Other numerous lecture experiences include ones given for the Kyoto City General Center for Lifelong Learning, the Yamagata Prefecture General Center for Lifelong Learning, the Takarazuka International Friendship Association, the Kyoto Chamber of Commerce (Branch Manager Meeting), and the Kyoto Association of Corporate Executives (Branch Manager Meeting).
Produced an event on the Rooftop Garden of Kyoto Station Building, and appeared on the TV program “Noh no Tabi Gokoro” (Noh Wanderlust) by SKY Perfect TV!
Attended workshops and lectures all over Japan via the Rotary Club and the Lions Club, and is actively engaged in producing new Noh plays.
Appeared on Kyoto Broadcasting System’s TV talk show “Gokujo no Kyoto” (Refined Kyoto) with Japanese-style painter Taro Yamamoto as well as on the KBS WORLD Radio program “Onko Chishin” (New Ideas Based on Study of the Past).
Has also been a subject of the cultural column of the morning edition of the Nikkei newspaper (Nihon Keizai Shimbun).
Teaches classes entitled “Animation and Noh” (Kyoto Seika University, Faculty of Manga) and “Traditional Culture of Kyoto in English” (Kyoto Women’s University), and is a director of the Nohgaku Promotion Association.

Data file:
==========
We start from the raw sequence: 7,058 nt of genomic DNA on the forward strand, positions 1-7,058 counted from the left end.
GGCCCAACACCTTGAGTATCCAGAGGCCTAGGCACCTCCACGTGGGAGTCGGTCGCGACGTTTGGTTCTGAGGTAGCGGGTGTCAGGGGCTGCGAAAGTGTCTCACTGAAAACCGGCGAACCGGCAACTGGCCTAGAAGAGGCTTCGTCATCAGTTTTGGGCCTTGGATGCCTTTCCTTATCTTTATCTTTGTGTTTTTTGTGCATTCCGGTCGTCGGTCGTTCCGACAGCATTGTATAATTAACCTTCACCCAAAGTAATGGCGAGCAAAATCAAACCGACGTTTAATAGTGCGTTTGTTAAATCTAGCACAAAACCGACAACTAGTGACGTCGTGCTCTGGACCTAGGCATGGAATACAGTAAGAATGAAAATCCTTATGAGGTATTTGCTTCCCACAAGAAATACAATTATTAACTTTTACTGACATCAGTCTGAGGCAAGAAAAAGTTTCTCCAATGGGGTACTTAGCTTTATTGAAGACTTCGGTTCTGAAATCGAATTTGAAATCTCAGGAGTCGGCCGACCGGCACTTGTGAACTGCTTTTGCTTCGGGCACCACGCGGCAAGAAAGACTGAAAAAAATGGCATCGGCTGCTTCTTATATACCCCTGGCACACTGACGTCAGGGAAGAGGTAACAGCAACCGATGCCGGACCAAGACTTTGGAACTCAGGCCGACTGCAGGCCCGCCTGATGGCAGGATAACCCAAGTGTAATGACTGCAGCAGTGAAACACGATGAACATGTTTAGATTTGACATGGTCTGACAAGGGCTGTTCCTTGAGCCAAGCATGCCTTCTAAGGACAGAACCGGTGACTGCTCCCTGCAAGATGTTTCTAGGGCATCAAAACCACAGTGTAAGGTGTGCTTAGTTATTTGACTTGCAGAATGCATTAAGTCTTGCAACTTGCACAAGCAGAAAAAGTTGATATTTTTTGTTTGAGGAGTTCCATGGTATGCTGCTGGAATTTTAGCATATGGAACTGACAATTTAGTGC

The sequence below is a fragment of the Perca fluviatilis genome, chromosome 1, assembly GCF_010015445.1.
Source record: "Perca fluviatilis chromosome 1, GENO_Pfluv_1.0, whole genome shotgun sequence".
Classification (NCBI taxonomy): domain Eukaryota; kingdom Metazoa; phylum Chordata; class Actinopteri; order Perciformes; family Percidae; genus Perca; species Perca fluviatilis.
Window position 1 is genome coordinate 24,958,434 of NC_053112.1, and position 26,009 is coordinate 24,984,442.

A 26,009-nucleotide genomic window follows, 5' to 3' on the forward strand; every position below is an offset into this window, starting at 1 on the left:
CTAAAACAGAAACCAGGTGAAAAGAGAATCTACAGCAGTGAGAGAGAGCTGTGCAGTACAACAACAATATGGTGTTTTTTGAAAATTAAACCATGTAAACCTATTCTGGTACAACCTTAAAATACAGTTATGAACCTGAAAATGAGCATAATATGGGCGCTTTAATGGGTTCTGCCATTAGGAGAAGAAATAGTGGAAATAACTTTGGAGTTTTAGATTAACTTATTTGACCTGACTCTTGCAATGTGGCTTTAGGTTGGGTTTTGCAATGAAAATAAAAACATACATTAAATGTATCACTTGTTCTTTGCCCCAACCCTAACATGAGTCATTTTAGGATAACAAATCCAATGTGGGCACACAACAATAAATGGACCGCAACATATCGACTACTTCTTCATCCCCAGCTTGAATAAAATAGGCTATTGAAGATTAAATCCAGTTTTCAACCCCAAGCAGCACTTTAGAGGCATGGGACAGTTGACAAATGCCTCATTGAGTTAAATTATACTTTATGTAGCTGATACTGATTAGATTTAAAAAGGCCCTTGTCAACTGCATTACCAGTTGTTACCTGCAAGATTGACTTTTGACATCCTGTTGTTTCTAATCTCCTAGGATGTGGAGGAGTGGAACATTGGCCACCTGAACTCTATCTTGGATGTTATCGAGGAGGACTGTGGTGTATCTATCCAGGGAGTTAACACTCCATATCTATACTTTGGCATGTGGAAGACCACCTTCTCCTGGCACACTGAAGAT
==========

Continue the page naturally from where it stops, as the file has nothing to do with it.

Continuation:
Recently, has been actively developing an English-language version of her “Enjoy Noh” program.
Profile of Kotaro Kawamura
A lead performer (shite) in the Kanze school of Noh
Born in 1985. First appeared on the stage at the age of 2.
Trained by father Nobushige and grandfather Teiji. Performed in over 220 Noh plays as a child actor. When 11, first appeared as “shite” in the play “Shojo” (A mystical sake-loving creature living in water).
First overseas performance while enrolled at Doshisha Junior High School.
Appeared with father Nobushige on the SKY Perfect TV! programs “Noh e Ikou” (Let’s go to Noh), “Noh no Tabi Gokoro” (Noh Wanderlust).
Studied under the 13th Kiemon Hayashi. In 2014, started his own career as a Noh performer.
Member of the Kyoto Nohgaku Training Facility and of the Kyoto Nohgaku Association.